Shelton v. Bonham Independent School District, No. 4:2017cv00764 - Document 27 (E.D. Tex. 2018)

Court Description: MEMORANDUM OPINION AND ORDER. Defendant Bonham Independent School District's Motion for Partial Dismissal of Plaintiff's First Amended Complaint (Dkt. 20 ) is hereby GRANTED. Signed by District Judge Amos L. Mazzant, III on 5/16/2018. (rpc, )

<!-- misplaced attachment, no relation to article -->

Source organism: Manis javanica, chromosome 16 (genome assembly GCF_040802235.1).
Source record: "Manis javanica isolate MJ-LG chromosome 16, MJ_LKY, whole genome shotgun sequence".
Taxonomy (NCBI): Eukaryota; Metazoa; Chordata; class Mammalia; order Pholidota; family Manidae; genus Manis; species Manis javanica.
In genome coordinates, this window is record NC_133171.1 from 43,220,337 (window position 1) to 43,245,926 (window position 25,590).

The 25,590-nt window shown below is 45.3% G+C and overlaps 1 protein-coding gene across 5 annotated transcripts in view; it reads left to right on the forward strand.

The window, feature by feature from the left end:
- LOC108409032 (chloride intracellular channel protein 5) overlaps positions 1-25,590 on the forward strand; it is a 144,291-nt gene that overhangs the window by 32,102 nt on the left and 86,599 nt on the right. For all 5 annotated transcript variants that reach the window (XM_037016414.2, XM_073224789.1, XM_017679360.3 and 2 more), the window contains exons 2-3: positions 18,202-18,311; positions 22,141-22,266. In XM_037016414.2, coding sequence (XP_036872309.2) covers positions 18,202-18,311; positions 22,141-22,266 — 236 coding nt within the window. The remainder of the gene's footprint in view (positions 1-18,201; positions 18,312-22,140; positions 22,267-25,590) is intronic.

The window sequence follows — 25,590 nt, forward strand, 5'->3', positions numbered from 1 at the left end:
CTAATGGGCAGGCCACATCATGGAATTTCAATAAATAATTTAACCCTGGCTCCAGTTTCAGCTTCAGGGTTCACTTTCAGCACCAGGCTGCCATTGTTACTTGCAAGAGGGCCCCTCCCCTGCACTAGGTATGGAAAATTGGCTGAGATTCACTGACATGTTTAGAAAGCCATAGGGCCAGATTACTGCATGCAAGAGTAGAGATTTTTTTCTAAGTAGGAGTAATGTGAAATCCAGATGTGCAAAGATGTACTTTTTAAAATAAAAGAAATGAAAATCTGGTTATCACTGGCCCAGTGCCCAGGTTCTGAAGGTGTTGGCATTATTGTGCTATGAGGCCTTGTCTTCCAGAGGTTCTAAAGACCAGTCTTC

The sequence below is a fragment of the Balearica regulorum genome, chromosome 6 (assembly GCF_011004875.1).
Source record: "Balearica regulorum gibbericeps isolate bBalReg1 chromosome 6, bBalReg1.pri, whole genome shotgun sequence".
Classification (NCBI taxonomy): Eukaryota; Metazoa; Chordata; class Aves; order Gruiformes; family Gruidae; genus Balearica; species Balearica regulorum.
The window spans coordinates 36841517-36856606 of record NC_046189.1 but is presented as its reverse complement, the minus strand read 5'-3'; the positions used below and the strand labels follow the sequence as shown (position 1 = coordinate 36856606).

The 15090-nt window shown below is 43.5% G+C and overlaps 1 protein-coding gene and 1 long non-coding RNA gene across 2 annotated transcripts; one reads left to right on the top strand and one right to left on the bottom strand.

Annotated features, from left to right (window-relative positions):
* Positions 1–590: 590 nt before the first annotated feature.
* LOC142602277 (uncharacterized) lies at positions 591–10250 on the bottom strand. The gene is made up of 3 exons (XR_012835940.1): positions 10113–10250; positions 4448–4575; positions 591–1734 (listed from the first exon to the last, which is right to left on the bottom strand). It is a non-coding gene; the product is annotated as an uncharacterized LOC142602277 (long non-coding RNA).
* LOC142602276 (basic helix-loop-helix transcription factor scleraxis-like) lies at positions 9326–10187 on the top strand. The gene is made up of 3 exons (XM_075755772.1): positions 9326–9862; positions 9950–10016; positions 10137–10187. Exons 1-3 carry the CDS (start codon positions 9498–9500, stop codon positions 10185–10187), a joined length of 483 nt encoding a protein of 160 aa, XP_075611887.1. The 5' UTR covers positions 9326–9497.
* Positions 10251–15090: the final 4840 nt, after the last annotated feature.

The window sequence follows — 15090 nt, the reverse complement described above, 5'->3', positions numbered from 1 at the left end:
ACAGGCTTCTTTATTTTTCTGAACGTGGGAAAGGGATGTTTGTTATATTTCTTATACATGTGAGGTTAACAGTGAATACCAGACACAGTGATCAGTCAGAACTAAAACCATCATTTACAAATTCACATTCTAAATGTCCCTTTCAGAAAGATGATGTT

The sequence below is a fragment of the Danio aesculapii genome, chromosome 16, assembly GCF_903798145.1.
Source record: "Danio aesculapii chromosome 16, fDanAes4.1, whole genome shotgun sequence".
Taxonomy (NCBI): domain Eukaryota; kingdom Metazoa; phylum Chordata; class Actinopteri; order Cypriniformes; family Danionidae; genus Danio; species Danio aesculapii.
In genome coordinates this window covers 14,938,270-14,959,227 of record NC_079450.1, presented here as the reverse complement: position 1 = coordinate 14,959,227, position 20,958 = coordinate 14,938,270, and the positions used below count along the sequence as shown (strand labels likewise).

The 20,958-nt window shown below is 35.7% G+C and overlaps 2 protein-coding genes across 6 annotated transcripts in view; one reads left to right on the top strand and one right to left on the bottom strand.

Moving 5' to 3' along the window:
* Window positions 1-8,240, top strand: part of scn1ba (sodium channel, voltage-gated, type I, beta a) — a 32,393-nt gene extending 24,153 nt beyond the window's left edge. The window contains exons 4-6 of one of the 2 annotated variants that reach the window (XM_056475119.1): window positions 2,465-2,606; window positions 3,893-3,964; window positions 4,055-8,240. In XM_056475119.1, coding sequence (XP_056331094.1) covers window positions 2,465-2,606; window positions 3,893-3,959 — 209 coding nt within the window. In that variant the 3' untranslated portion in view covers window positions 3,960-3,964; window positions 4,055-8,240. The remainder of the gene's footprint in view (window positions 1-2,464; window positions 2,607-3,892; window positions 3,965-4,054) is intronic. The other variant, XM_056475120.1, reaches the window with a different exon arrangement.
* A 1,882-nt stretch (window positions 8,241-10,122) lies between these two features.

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Shelton v. Bonham Independent School District Doc. 27 United States District Court EASTERN DISTRICT OF TEXAS SHERMAN DIVISION NORMAN SHELTON v. BONHAM DISTRICT INDEPENDENT SCHOOL § § § § § § Civil Action No. 4:17-CV-00764 Judge Mazzant MEMORANDUM OPINION AND ORDER Pending before the Court is Defendant Bonham Independent School District’s (“Bonham ISD”) Motion for Partial Dismissal of Plaintiff’s First Amended Complaint (Dkt. #20). Having reviewed the motion and Plaintiff’s First Amended Complaint, the Court finds that the motion should be granted. BACKGROUND Plaintiff Norman Shelton worked for Bonham ISD for approximately twelve years, and at the time of his termination was a groundkeeper in the maintenance department. According to Plaintiff, 1 John Shackelford, Plaintiff’s supervisor and the Director of Transportation/Maintenance, was under investigation for the personal sale of district equipment. In August 2016, Plaintiff was asked to write a statement regarding the Shackelford situation. After writing the statement, Plaintiff was asked not to discuss the matter with anyone. Subsequently, Plaintiff attended an event, which was not an event related to Bonham ISD. At the event, an attendee approached Plaintiff and asked about the Shackelford situation, to which Plaintiff claimed 1 The following set of facts are the facts asserted by Plaintiff in his First Amended Complaint that are relevant to the current motion. Plaintiff also has a claim for age discrimination; however those facts are not included in this motion. For purposes of this motion, the Court takes these allegations as true, as it is required to do at the motion to dismiss stage. Dockets.Justia.com he could not discuss the matter. However, Jim Currin (“Currin”), Bonham ISD’s electrician, overheard the conversation and began to detail the investigation of Shackelford to the attendee. Subsequently, on September 7, 2016, Claude Lewis (“Lewis”), the interim Director of Maintenance, informed Plaintiff that Bill Wakefield (“Wakefield”), the Director of Operations, ordered Plaintiff not to discuss the Shackelford investigation with any reporters or he would lose his job. Shortly thereafter, a police officer called Plaintiff into the station to discuss the matter. He was called in on two separate occasions. After his last visit, Currin approached Plaintiff at his second job at the Bonham VFW asking what happened during his visits at the police station. Wakefield and Lewis were the only ones who knew Plaintiff was called into the station. Currin also told Plaintiff that Wakefield asked whether Plaintiff was involved in Shackelford’s scheme. The following week Kelly Trompler, an Assistant Superintendent, and Wakefield terminated Plaintiff and Wakefield stated the reason was because Plaintiff discussed the investigation. Two days later, Plaintiff went to Wakefield to pick up his final paycheck. At that time, Wakefield told Plaintiff that Bonham ISD terminated Plaintiff because of insubordination. Plaintiff protested that others had discussed the investigation and were not punished. When asked who had discussed the investigation, Plaintiff provided Currin’s name and Wakefield told Plaintiff that he needed to be able to back up the accusation. On October 24, 2017, Plaintiff filed his complaint based on his termination from Bonham ISD for violation of the Age Discrimination in Employment Act of 1967 and violations of 42 U.S.C. § 1983 based on First Amendment retaliation. On February 14, 2018, Defendant filed the present partial motion to dismiss Plaintiff’s § 1983 claims (Dkt. #20). Plaintiff filed a response on February 28, 2018 (Dkt. #22). Finally, Bonham ISD filed its reply on March 7, 2018 (Dkt. #23). 2 LEGAL STANDARD The Federal Rules of Civil Procedure require that each claim in a complaint include a “short and plain statement . . . showing that the pleader is entitled to relief.” FED. R. CIV. P. 8(a)(2). Each claim must include enough factual allegations “to raise a right to relief above the speculative level.” Bell Atl. Corp. v. Twombly, 550 U.S. 544, 555 (2007). A Rule 12(b)(6) motion allows a party to move for dismissal of an action when the complaint fails to state a claim upon which relief can be granted. FED. R. CIV. P. 12(b)(6). When considering a motion to dismiss under Rule 12(b)(6), the Court must accept as true all well-pleaded facts in plaintiff’s complaint and view those facts in the light most favorable to the plaintiff. Bowlby v. City of Aberdeen, 681 F.3d 215, 219 (5th Cir. 2012). The Court may consider “the complaint, any documents attached to the complaint, and any documents attached to the motion to dismiss that are central to the claim and referenced by the complaint.” Lone Star Fund V (U.S.), L.P. v. Barclays Bank PLC, 594 F.3d 383, 387 (5th Cir. 2010). The Court must then determine whether the complaint states a claim for relief that is plausible on its face. ‘“A claim has facial plausibility when the plaintiff pleads factual content that allows the [C]ourt to draw the reasonable inference that the defendant is liable for the misconduct alleged.’” Gonzalez v. Kay, 577 F.3d 600, 603 (5th Cir. 2009) (quoting Ashcroft v. Iqbal, 556 U.S. 662, 678 (2009)). “But where the wellpleaded facts do not permit the [C]ourt to infer more than the mere possibility of misconduct, the complaint has alleged—but it has not ‘show[n]’—‘that the pleader is entitled to relief.’” Iqbal, 556 U.S. at 679 (quoting FED. R. CIV. P. 8(a)(2)). In Iqbal, the Supreme Court established a two-step approach for assessing the sufficiency of a complaint in the context of a Rule 12(b)(6) motion. First, the Court should identify and disregard conclusory allegations, for they are “not entitled to the assumption of truth.” Iqbal, 556 3 U.S. at 664. Second, the Court “consider[s] the factual allegations in [the complaint] to determine if they plausibly suggest an entitlement to relief.” Id. “This standard ‘simply calls for enough facts to raise a reasonable expectation that discovery will reveal evidence of the necessary claims or elements.’” Morgan v. Hubert, 335 F. App’x 466, 470 (5th Cir. 2009) (citation omitted). This evaluation will “be a context-specific task that requires the reviewing [C]ourt to draw on its judicial experience and common sense.” Iqbal, 556 U.S. at 679. Thus, “[t]o survive a motion to dismiss, a complaint must contain sufficient factual matter, accepted as true, to ‘state a claim to relief that is plausible on its face.”’ Id. at 678 (quoting Twombly, 550 U.S. at 570). ANALYSIS Bonham ISD moves for dismissal of Plaintiff’s claim for First Amendment retaliation. Bonham ISD argues that Plaintiff has failed to plead a proper policymaker and an official policy. Plaintiff responds that he has given fair notice to Bonham ISD of his First Amendment retaliation claim and that these arguments are more appropriate for summary judgment. As the Court previously noted in Wright v. Denison Independent School District, when alleging a § 1983 claim, a plaintiff may not establish liability against a government entity through respondeat superior. Deville v. Marcantel, 567 F.3d 156, 170 (5th Cir. 2009) (citing Monell v. Dep’t of Soc. Servs., 436 U.S. 658, 691 (1978)); Wright, No. 4:16-cv-615, 2017 WL 2262778, at *3 (E.D. Tex. May 24, 2017), memorandum adopting in part, No. 4:16-cv-615, Dkt. #36 (E.D. Tex. Apr. 19, 2017). Accordingly, plaintiffs must plead and prove that the government entity “itself causes the constitutional violation at issue.” City of Canton v. Harris, 489 U.S. 378, 385 (1989) (citing Monell, 436 U.S. at 694–95). To establish that the government entity caused the constitutional violation, the Fifth Circuit requires a showing that an “official policy” caused the 4 plaintiff’s harm. Deville, 567 F.3d at 170. The Fifth Circuit has explained that an official policy is: 1. A policy statement, ordinance, regulation, or decision that is officially adopted and promulgated by the municipality’s lawmaking officers or by an official to whom the lawmakers have delegated policy-making authority; or 2. A persistent, widespread practice of city officials or employees, which, although not authorized by officially adopted and promulgated policy, is so common and well settled as to constitute a custom that fairly represents municipal policy. Actual or constructive knowledge of such custom must be attributable to the governing body of the municipality or to an official to whom that body had delegated policy-making authority. Bennett v. City of Slidell, 735 F.2d 861, 862 (5th Cir. 1984). A plaintiff has to “specifically identif[y]” the contested policy. Piotrowski v. City of Houston, 237 F.3d 567, 579 (5th Cir. 2001). Further, if that “policy [is] based on a pattern,” the plaintiff must demonstrate the pattern “‘occurred for so long or so frequently that the course of conduct warrants the attribution to the governing body of knowledge that the objectionable conduct is the expected, accepted practice of . . . employees.’” Davidson v. City of Stafford, 848 F.3d 384, 396 (5th Cir. 2017) (quoting Peterson v. City of Fort Worth, 588 F.3d 838, 850 (5th Cir. 2009)). “Such ‘policy’ must derive from the government entity’s recognized [policymaker], such as a school’s board of trustees. This ensures plaintiffs do not saddle government entities with vicarious liability for the actions of its agents not in accord with policy.” Wright, 2017 WL 2262778, at *3 (citing Rivera v. Hous. Indep. Sch. Dist., 349 F.3d 244, 257–48 (5th Cir. 2003); Jett v. Dall. Indep. Sch. Dist., 7 F.3d 1241, 1245 (5th Cir. 1993); Bd. of Cty. Comm’rs of Bryan Cty. v. Brown, 520 U.S. 397, 403–04 (1997)). As the Court further observed, “[p]art-and-parcel of a court’s obligation to avoid subjecting a government entity to respondeat superior liability under § 1983 is the court’s responsibility to screen pleadings for sufficiency under the Twombly and Iqbal standard for pleading sufficiency.” 5 Id. According to the Court, “generic assertions of municipal liability will not suffice.” Wright, 2017 WL 2262778, at *4. Even considering “it is exceedingly rare that a plaintiff will have access to (or personal knowledge of) specific details regarding the existence or absence of internal policies or training procedure prior to discovery” when suing a government entity under § 1983, “Leatherman and Iqbal may be reconciled, without allowing boilerplate allegations, on the one hand, or requiring plaintiff to plead specific factual details to which they do not have access ..., on the other.” Thomas, 800 F. Supp. 2d. at 842. Indeed, plaintiffs suing a government entity and claiming some policy of the entity harmed them should be able to muster allegations of “past incidents of misconduct to others, multiple harms that occurred to the plaintiff[s] [themselves], misconduct that occurred in the open, the involvement of multiple officials in the misconduct, or the specific topic of the challenged policy or training inadequacy” in order to comply with Twombly and Iqbal. Id. at 842–43 (noting “[t]hose types of details, or any other minimal elaboration a plaintiff can provide, help to ‘satisfy the requirement of providing not only “fair notice” of the nature of the claim, but also “grounds” on which the claim rests,’ . . . and also to ‘permit the court to infer more than the mere possibility of misconduct’”). Id. Here, Plaintiff identified the “policy” as “requir[ing] employees not to speak about the John Shackelford situation on penalty of discharge”; and that based upon information and belief “this practice of instructing employees not to speak about similar matters was a widespread practice of Defendant.” (Dkt. #19 at ¶¶ 29–30). Plaintiff failed to demonstrate any past incidents of misconduct toward others. Indeed, Plaintiff’s First Amended Complaint suggests the opposite as it alleges Currin discussed the Shackelford investigation and was not punished or fired for doing so. However, reading the allegations in the light most favorable to Plaintiff, Plaintiff did plead multiple instances of harm to the Plaintiff himself. On two separate occasions—August 24, 2016 and September 7, 2016—Plaintiff was told not to talk with anyone regarding the Shackelford situation. Then, Plaintiff was terminated allegedly for speaking about the Shackelford situation. Plaintiff also sufficiently pleaded the involvement of multiple officials—Plaintiff alleges Lewis, Wakefield, and Trompler, were all involved. 6 Whether or not that pleading is sufficient to create a plausible theory of an official policy, the First Amended Complaint fails to show is any nexus between the described conduct and a Bonham ISD policymaker. See Wright, 2017 WL 2262778, at *5. To show that the government entity caused the constitutional violation, the plaintiff must identify a policymaker, which is a person that must have final policymaking authority. Rivera, 349 F.3d at 247 (citing City of St. Louis v. Praprotnik, 485 U.S. 112, 127 (1988)). “‘[W]hether a particular official has final policymaking authority is a question of state law.’” Id. (alterations in original) (emphasis in original) (quoting Jett v. Dall. Indep. Sch. Dist., 491 U.S. 701, 737 (1989)). “Texas law unequivocally delegates to the Board of Trustees ‘the exclusive power and duty to govern and oversee the management of the public schools of the district.’” Id. (quoting TEX. EDUC. CODE § 11.151(b)). Here, Plaintiff’s First Amended Complaint identifies Dr. Marvin Beaty, Bonham ISD’s Superintendent, and Bill Wakefield, the Director of Operations, as the policymakers in this case. As an initial matter, Beaty is not alleged to have any involvement in the alleged conduct and as such the Court will proceed in its analysis against Wakefield only. The First Amended Complaint suggests that Wakefield delegated policymaking authority. However, Plaintiff pleads no facts to suggest how the Bonham ISD Board of Trustees (“the Board”) delegated policymaking authority to Wakefield or even what type of policymaking authority Wakefield had. Moreover, Plaintiff does not suggest by what Texas law or which of the Board’s policies even allows the Board to delegate its policymaking authority to any employees. While Wakefield may have decision-making authority, such authority is distinguishable from final policymaking authority. Id. at 248; Jett v. Dall. Indep. Sch. Dist., 7 F.3d 1241, 1246 (5th Cir. 1993). Based on Texas law, such authority rests with the Board. TEX. EDUC. CODE § 11.151(b). Accordingly, the First 7 Amended Complaint does not state a plausible claim for First Amendment retaliation because Plaintiff failed to identify a policymaker. As such, the Court finds that Plaintiff failed to plead a plausible claim of First Amendment retaliation. 2 CONCLUSION It is therefore ORDERED Defendant Bonham Independent School District’s Motion for . Partial Dismissal of Plaintiff’s First Amended Complaint (Dkt. #20) is hereby GRANTED. Plaintiff’s claims against Bonham ISD based on violations of 42 U.S.C. § 1983 for First Amendment retaliation are therefore DISMISSED with prejudice. The case will proceed on Plaintiff’s claims against Bonham ISD for age discrimination. SIGNED this 16th day of May, 2018. ___________________________________ AMOS L. MAZZANT UNITED STATES DISTRICT JUDGE 2 Despite Plaintiff’s failure to plead a proper policymaker and the Court’s granting of this partial motion to dismiss, if, during discovery, Plaintiff locates evidence that the Board delegated policymaking authority to Wakefield, the Court will not preclude Plaintiff from filing a motion to reconsider this order. 8